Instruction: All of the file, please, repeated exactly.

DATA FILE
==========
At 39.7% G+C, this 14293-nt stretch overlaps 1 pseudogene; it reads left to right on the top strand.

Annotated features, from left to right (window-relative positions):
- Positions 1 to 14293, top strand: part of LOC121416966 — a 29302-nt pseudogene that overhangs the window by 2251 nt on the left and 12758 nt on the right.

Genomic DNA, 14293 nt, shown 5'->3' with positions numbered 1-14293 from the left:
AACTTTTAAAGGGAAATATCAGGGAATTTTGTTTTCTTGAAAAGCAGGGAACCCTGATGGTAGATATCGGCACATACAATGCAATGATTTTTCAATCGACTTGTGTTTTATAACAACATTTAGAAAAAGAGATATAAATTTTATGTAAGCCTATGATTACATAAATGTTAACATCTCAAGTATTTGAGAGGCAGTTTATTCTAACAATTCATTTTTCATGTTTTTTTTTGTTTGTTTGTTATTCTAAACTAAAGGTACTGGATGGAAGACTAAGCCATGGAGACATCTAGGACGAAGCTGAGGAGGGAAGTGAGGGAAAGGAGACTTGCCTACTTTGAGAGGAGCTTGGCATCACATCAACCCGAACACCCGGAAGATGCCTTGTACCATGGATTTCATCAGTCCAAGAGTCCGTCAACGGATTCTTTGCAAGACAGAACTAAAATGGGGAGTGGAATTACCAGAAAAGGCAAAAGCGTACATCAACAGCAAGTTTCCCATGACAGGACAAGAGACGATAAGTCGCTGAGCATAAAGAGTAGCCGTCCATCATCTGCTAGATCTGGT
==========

At 39.7% G+C, this 14293-nt stretch overlaps 1 pseudogene; it reads left to right on the top strand.

Annotated features, from left to right (window-relative positions):
- Positions 1 to 14293, top strand: part of LOC121416966 — a 29302-nt pseudogene that overhangs the window by 2251 nt on the left and 12758 nt on the right.

Genomic DNA, 14293 nt, shown 5'->3' with positions numbered 1-14293 from the left:
AACTTTTAAAGGGAAATATCAGGGAATTTTGTTTTCTTGAAAAGCAGGGAACCCTGATGGTAGATATCGGCACATACAATGCAATGATTTTTCAATCGACTTGTGTTTTATAACAACATTTAGAAAAAGAGATATAAATTTTATGTAAGCCTATGATTACATAAATGTTAACATCTCAAGTATTTGAGAGGCAGTTTATTCTAACAATTCATTTTTCATGTTTTTTTTTGTTTGTTTGTTATTCTAAACTAAAGGTACTGGATGGAAGACTAAGCCATGGAGACATCTAGGACGAAGCTGAGGAGGGAAGTGAGGGAAAGGAGACTTGCCTACTTTGAGAGGAGCTTGGCATCACATCAACCCGAACACCCGGAAGATGCCTTGTACCATGGATTTCATCAGTCCAAGAGTCCGTCAACGGATTCTTTGCAAGACAGAACTAAAATGGGGAGTGGAATTACCAGAAAAGGCAAAAGCGTACATCAACAGCAAGTTTCCCATGACAGGACAAGAGACGATAAGTCGCTGAGCATAAAGAGTAGCCGTCCATCATCTGCTAGATCTGGT